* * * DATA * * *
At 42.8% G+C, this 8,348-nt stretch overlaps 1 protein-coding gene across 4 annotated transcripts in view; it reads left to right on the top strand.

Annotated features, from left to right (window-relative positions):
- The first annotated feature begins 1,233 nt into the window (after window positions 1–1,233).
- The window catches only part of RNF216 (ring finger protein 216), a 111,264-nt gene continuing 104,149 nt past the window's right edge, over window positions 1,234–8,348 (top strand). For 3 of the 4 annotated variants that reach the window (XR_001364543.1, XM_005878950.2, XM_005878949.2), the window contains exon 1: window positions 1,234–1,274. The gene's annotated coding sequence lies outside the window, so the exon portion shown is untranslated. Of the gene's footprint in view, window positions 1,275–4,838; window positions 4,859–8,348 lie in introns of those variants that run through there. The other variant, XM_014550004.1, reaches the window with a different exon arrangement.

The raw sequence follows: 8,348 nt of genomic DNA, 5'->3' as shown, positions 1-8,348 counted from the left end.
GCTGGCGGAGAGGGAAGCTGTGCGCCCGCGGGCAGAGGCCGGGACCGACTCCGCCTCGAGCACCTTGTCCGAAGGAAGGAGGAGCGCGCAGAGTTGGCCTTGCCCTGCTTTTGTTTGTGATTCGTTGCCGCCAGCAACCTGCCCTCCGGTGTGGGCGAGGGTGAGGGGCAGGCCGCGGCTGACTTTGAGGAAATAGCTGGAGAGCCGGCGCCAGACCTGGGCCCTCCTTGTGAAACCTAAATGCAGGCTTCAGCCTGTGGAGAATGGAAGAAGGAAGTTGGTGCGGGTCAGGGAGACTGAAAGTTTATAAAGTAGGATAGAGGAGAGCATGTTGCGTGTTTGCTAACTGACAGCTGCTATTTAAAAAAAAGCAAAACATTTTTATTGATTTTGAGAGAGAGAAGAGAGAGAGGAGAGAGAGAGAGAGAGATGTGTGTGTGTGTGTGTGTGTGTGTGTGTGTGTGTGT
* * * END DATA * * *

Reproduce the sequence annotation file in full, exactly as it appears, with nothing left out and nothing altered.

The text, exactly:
At 42.8% G+C, this 8,348-nt stretch overlaps 1 protein-coding gene across 4 annotated transcripts in view; it reads left to right on the top strand.

Annotated features, from left to right (window-relative positions):
- The first annotated feature begins 1,233 nt into the window (after window positions 1–1,233).
- The window catches only part of RNF216 (ring finger protein 216), a 111,264-nt gene continuing 104,149 nt past the window's right edge, over window positions 1,234–8,348 (top strand). For 3 of the 4 annotated variants that reach the window (XR_001364543.1, XM_005878950.2, XM_005878949.2), the window contains exon 1: window positions 1,234–1,274. The gene's annotated coding sequence lies outside the window, so the exon portion shown is untranslated. Of the gene's footprint in view, window positions 1,275–4,838; window positions 4,859–8,348 lie in introns of those variants that run through there. The other variant, XM_014550004.1, reaches the window with a different exon arrangement.

The raw sequence follows: 8,348 nt of genomic DNA, 5'->3' as shown, positions 1-8,348 counted from the left end.
GCTGGCGGAGAGGGAAGCTGTGCGCCCGCGGGCAGAGGCCGGGACCGACTCCGCCTCGAGCACCTTGTCCGAAGGAAGGAGGAGCGCGCAGAGTTGGCCTTGCCCTGCTTTTGTTTGTGATTCGTTGCCGCCAGCAACCTGCCCTCCGGTGTGGGCGAGGGTGAGGGGCAGGCCGCGGCTGACTTTGAGGAAATAGCTGGAGAGCCGGCGCCAGACCTGGGCCCTCCTTGTGAAACCTAAATGCAGGCTTCAGCCTGTGGAGAATGGAAGAAGGAAGTTGGTGCGGGTCAGGGAGACTGAAAGTTTATAAAGTAGGATAGAGGAGAGCATGTTGCGTGTTTGCTAACTGACAGCTGCTATTTAAAAAAAAGCAAAACATTTTTATTGATTTTGAGAGAGAGAAGAGAGAGAGGAGAGAGAGAGAGAGAGATGTGTGTGTGTGTGTGTGTGTGTGTGTGTGTGTGTGT